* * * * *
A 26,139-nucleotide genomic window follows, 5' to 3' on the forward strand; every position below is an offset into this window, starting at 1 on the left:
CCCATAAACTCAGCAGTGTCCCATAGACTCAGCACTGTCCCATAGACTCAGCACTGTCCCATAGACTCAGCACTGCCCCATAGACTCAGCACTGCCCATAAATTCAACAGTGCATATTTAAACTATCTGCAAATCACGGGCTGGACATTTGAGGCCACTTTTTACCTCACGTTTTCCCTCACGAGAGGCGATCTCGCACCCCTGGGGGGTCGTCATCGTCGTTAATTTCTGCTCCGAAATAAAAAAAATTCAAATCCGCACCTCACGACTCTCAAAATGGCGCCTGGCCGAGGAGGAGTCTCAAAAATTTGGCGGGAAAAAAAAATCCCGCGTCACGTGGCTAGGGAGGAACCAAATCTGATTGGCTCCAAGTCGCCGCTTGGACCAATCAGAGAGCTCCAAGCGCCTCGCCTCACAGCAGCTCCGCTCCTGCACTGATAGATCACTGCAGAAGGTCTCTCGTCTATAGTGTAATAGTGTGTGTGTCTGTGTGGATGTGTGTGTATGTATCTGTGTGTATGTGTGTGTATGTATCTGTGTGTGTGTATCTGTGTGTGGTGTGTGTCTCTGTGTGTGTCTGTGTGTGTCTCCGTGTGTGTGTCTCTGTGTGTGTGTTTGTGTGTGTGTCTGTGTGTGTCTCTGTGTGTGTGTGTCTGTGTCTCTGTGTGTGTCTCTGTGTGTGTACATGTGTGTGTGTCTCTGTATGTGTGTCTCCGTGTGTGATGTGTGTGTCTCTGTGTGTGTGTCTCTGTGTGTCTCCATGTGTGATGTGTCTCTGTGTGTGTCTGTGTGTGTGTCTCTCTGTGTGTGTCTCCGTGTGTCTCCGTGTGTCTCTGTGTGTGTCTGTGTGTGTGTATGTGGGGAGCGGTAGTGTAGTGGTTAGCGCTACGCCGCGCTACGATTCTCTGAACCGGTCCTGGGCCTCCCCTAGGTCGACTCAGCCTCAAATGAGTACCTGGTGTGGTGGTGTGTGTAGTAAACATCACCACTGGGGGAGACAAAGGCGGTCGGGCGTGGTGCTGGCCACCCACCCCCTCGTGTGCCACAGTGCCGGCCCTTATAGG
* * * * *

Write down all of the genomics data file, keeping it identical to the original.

A 26,139-nucleotide genomic window follows, 5' to 3' on the forward strand; every position below is an offset into this window, starting at 1 on the left:
CCCATAAACTCAGCAGTGTCCCATAGACTCAGCACTGTCCCATAGACTCAGCACTGTCCCATAGACTCAGCACTGCCCCATAGACTCAGCACTGCCCATAAATTCAACAGTGCATATTTAAACTATCTGCAAATCACGGGCTGGACATTTGAGGCCACTTTTTACCTCACGTTTTCCCTCACGAGAGGCGATCTCGCACCCCTGGGGGGTCGTCATCGTCGTTAATTTCTGCTCCGAAATAAAAAAAATTCAAATCCGCACCTCACGACTCTCAAAATGGCGCCTGGCCGAGGAGGAGTCTCAAAAATTTGGCGGGAAAAAAAAATCCCGCGTCACGTGGCTAGGGAGGAACCAAATCTGATTGGCTCCAAGTCGCCGCTTGGACCAATCAGAGAGCTCCAAGCGCCTCGCCTCACAGCAGCTCCGCTCCTGCACTGATAGATCACTGCAGAAGGTCTCTCGTCTATAGTGTAATAGTGTGTGTGTCTGTGTGGATGTGTGTGTATGTATCTGTGTGTATGTGTGTGTATGTATCTGTGTGTGTGTATCTGTGTGTGGTGTGTGTCTCTGTGTGTGTCTGTGTGTGTCTCCGTGTGTGTGTCTCTGTGTGTGTGTTTGTGTGTGTGTCTGTGTGTGTCTCTGTGTGTGTGTGTCTGTGTCTCTGTGTGTGTCTCTGTGTGTGTACATGTGTGTGTGTCTCTGTATGTGTGTCTCCGTGTGTGATGTGTGTGTCTCTGTGTGTGTGTCTCTGTGTGTCTCCATGTGTGATGTGTCTCTGTGTGTGTCTGTGTGTGTGTCTCTCTGTGTGTGTCTCCGTGTGTCTCCGTGTGTCTCTGTGTGTGTCTGTGTGTGTGTATGTGGGGAGCGGTAGTGTAGTGGTTAGCGCTACGCCGCGCTACGATTCTCTGAACCGGTCCTGGGCCTCCCCTAGGTCGACTCAGCCTCAAATGAGTACCTGGTGTGGTGGTGTGTGTAGTAAACATCACCACTGGGGGAGACAAAGGCGGTCGGGCGTGGTGCTGGCCACCCACCCCCTCGTGTGCCACAGTGCCGGCCCTTATAGG